Wednesday, October 12, 2011

Wednesday Is DC New 52y Fresh & Fruity For All I Care #122

Action Comics #1 (2011)
Aquaman #1 (2011)
The Huntress #1 (2011)
Stormwatch #2 (2011)

Action Comics #1 (DC, 2011, $3.99)
Hello hype, my old foe. I like the art of Rags Morales, and since a Treasury Edition of Superman #1 was one of my first comics, I dig the return of a lower powered Man of Steel as social avenger. Still, folks giving this glowing reviews must be totally high off All-Star Superman, because fuck all actually happens. It's two action set pieces sandwiching a few pages of Peter Parker Clark Kent scraping by as a young turk reporter with a cell phone. Nice update, lots of potential, but don't you dare ask me four bucks a month for something so slight as this, especially when acting under the guise of working class heroism in a bitterly recessive economy.

Aquaman #1 (DC, 2011, $2.99)
Was this a comic book story? It had very pretty art by Ivan Reis that's the best the character has ever had. There were sequential panels, including a prologue and epilogue that foreshadow an upcoming story. In the middle was all this crap copied and pasted off a message board where trolls flamed and Aquaman just kept saying "nuh-uh." I think someone decided to turn a Newsarama interview into a visual narrative. That didn't work out so hot.

The Huntress #1 (DC, 2011, $2.99)
Paul Levitz wants to prove that you can teach an old dog new tricks. Decompression, silent action, sparse dialogue, the absence of thought balloons in favor of captions, light exposition, mature elements, and a hero who speaks casually of murder. What Levitz can't hide is a clear, conventional narrative and a reliance on action movie tropes. That isn't necessarily a bad thing, since a lot of these New 52 titles are so desperate to make an impact amidst like-minded books all fired off in the same month that they read like a desperate nerd at an orgy probing ears and nostrils in hopes of securing any possible avenue of entry. By comparison, The Huntress is so calm and assured, you just know it was being prepared months ago completely independent of the relaunch. I guess we'll know for sure once there's some clumsy references to Earth-2 shoehorned into the fifth issue.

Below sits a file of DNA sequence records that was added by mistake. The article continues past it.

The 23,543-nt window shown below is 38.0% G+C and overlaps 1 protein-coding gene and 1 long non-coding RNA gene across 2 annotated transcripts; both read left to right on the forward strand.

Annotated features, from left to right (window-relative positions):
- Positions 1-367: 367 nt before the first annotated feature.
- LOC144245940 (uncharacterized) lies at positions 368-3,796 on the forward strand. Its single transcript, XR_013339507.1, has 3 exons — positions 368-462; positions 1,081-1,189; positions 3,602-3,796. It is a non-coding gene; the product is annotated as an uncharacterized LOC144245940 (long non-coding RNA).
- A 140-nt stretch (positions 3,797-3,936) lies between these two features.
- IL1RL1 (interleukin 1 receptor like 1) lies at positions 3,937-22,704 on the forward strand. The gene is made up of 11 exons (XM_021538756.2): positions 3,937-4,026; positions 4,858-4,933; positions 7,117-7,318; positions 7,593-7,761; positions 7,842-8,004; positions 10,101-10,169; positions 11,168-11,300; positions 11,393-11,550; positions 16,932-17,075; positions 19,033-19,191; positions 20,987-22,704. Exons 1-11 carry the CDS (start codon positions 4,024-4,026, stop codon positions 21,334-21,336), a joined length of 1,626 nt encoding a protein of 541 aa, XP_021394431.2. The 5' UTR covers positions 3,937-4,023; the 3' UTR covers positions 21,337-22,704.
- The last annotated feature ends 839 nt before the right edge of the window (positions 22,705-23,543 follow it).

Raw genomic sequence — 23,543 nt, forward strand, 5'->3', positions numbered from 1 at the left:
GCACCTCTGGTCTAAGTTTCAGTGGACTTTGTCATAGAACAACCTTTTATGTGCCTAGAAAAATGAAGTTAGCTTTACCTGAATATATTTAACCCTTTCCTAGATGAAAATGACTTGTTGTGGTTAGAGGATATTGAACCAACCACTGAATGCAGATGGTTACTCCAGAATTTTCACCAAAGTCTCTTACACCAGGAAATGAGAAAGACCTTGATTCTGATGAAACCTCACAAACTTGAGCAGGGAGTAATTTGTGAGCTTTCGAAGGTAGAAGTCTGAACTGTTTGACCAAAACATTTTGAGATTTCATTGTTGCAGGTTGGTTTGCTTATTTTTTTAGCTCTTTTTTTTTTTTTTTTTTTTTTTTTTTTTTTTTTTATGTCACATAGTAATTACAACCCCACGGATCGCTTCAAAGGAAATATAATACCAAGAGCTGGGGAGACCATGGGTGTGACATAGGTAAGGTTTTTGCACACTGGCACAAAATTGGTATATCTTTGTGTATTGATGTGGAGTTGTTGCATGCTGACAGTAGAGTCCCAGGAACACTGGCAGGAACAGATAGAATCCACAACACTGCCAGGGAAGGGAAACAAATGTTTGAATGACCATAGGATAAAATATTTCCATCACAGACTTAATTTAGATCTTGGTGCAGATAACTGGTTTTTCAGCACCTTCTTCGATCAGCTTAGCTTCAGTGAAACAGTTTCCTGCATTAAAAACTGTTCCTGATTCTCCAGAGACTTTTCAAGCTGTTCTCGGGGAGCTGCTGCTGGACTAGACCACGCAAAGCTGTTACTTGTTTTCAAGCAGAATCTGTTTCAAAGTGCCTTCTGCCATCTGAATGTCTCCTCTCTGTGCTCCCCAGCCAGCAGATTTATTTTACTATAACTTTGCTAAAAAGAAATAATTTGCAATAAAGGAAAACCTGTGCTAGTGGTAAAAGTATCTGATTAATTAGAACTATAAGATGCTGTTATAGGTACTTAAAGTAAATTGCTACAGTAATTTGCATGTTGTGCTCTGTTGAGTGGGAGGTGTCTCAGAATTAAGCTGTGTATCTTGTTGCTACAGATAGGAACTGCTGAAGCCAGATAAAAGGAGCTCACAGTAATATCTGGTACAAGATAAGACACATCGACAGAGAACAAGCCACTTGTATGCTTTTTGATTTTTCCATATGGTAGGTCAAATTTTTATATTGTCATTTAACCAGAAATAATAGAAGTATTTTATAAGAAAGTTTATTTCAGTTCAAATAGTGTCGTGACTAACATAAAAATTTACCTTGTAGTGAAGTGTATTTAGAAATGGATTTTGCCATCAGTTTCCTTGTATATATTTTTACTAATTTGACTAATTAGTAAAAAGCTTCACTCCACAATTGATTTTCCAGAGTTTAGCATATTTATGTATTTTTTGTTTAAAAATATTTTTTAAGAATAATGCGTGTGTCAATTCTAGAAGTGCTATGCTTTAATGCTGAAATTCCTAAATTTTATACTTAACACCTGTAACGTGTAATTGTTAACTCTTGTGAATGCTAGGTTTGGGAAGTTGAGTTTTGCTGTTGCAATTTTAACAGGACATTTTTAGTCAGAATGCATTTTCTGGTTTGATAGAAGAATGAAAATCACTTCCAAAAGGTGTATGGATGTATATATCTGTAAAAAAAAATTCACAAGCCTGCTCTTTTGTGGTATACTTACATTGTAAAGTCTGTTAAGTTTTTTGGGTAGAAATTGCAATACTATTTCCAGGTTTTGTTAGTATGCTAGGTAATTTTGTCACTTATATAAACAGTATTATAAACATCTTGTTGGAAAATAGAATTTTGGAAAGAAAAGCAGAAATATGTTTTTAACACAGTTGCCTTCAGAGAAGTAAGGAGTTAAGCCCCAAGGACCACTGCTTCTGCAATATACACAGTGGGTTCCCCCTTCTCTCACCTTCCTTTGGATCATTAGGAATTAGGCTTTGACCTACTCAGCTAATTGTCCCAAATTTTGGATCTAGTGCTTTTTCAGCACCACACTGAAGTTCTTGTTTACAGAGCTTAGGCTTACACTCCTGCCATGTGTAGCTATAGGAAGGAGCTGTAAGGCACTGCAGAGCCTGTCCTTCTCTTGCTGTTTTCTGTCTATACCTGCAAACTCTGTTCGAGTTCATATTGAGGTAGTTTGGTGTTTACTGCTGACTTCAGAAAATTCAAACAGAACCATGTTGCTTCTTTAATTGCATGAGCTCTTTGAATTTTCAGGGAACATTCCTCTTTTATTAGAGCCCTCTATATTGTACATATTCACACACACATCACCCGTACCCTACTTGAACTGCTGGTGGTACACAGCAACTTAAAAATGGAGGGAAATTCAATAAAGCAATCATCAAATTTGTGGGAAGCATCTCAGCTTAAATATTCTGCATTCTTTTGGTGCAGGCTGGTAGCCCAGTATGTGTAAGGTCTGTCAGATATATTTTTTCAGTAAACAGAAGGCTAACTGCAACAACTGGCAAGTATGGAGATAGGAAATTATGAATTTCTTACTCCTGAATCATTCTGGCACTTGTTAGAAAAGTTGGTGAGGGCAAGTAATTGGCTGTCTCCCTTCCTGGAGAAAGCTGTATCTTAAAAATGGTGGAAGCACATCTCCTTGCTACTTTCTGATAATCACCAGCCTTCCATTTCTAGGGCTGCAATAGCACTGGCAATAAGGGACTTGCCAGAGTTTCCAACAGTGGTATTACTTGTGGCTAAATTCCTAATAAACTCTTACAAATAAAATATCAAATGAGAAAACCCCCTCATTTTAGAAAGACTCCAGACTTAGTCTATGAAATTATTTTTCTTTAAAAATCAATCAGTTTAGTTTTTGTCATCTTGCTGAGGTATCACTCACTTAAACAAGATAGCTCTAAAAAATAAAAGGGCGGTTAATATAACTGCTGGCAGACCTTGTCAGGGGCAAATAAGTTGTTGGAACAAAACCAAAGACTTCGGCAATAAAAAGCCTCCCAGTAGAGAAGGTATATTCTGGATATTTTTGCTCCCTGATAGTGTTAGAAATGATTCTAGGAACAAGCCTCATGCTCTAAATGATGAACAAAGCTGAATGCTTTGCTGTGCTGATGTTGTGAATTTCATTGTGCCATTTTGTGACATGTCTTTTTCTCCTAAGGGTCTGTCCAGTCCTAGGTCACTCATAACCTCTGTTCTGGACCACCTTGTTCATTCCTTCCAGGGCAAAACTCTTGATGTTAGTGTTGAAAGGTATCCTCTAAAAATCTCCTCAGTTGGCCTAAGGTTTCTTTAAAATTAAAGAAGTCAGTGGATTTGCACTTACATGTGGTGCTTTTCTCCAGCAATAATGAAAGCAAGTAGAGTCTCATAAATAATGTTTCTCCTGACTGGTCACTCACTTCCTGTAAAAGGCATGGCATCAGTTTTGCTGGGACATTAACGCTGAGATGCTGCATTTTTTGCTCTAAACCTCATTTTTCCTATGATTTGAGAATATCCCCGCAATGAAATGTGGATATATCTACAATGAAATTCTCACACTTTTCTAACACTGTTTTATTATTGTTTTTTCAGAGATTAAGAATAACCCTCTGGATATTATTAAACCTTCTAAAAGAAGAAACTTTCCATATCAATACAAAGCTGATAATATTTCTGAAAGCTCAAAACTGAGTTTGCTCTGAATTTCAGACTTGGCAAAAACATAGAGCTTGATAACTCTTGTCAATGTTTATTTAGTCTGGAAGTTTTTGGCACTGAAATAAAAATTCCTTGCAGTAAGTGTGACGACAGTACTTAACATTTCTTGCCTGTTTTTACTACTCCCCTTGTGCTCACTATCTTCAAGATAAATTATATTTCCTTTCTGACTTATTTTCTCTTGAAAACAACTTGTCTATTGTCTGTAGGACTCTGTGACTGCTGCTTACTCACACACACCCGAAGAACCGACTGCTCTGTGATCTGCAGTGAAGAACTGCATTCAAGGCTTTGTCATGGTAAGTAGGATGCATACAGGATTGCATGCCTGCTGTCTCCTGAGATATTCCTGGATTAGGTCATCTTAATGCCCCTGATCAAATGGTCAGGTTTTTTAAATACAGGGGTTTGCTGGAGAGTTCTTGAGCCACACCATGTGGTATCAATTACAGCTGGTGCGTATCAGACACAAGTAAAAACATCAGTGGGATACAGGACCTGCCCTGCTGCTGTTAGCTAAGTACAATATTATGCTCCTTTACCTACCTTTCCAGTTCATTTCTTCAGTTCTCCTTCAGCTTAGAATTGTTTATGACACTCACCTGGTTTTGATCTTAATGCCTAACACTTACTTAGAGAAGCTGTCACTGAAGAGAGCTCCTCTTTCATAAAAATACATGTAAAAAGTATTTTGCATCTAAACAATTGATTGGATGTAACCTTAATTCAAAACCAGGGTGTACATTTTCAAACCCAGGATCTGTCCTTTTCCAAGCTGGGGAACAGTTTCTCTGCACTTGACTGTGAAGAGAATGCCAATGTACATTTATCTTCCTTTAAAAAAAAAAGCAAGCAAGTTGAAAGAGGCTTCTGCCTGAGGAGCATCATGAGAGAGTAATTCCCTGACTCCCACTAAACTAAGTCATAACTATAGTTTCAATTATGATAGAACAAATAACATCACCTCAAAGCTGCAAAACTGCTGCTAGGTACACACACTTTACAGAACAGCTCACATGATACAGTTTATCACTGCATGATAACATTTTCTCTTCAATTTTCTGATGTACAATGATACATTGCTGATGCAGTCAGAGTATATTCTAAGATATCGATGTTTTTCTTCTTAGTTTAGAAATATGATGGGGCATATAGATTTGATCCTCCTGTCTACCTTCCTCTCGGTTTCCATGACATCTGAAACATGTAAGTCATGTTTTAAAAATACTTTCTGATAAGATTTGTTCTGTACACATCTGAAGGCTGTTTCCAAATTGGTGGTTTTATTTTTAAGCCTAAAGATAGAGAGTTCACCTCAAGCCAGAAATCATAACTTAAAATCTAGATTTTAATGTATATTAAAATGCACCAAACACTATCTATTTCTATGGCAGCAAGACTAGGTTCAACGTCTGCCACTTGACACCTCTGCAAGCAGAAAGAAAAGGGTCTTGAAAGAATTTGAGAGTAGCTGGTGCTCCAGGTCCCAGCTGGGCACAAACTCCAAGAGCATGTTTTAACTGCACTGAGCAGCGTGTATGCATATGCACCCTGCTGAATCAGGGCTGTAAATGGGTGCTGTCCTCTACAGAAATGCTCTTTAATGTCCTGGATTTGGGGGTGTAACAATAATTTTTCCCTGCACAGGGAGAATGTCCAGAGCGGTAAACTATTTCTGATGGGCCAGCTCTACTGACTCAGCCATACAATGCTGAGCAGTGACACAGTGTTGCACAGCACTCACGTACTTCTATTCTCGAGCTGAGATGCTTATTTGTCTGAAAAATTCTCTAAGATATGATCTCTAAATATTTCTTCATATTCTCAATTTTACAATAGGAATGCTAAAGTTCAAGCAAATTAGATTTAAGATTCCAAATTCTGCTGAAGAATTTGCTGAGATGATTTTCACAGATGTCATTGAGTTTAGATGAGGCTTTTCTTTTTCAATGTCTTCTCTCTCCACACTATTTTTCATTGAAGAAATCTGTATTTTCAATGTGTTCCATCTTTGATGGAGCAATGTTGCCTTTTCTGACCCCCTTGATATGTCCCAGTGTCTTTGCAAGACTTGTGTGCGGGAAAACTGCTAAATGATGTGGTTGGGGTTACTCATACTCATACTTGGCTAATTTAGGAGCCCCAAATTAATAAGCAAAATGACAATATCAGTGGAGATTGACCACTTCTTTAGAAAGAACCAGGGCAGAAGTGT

Anyway, I've always had a great affection for the Huntress, and this book pushed all my favorite buttons with the character, so I'm hopelessly partial in my enjoyment. Helena [Last Name Withheld For Now, the fuckers] is a badass bitch covered head to toe in a reasonably practical costume with light body armor performing boss martial arts moves and shooting people with a crossbow. I love all that shit, so I'm in. There's some titillation, but it isn't at Helena's expense, which I greatly appreciate. The art by Marcus To is lovely, like the love child of Gary Frank and Sam Basri. He never sacrifices storytelling for money shots, every picture is pretty, his Huntress is athletic while still feminine, and he's great about referencing complex martial arts moves. I'm going to be pissed if he disappears after a couple of issues, because this is a perfect match of creators and character so far.

Stormwatch #2 (DC, 2011, $2.99)
I enjoyed this second issue well enough, in spite of the fact that it worsens the flaws of the debut, and in part because my expectations have been lowered since then.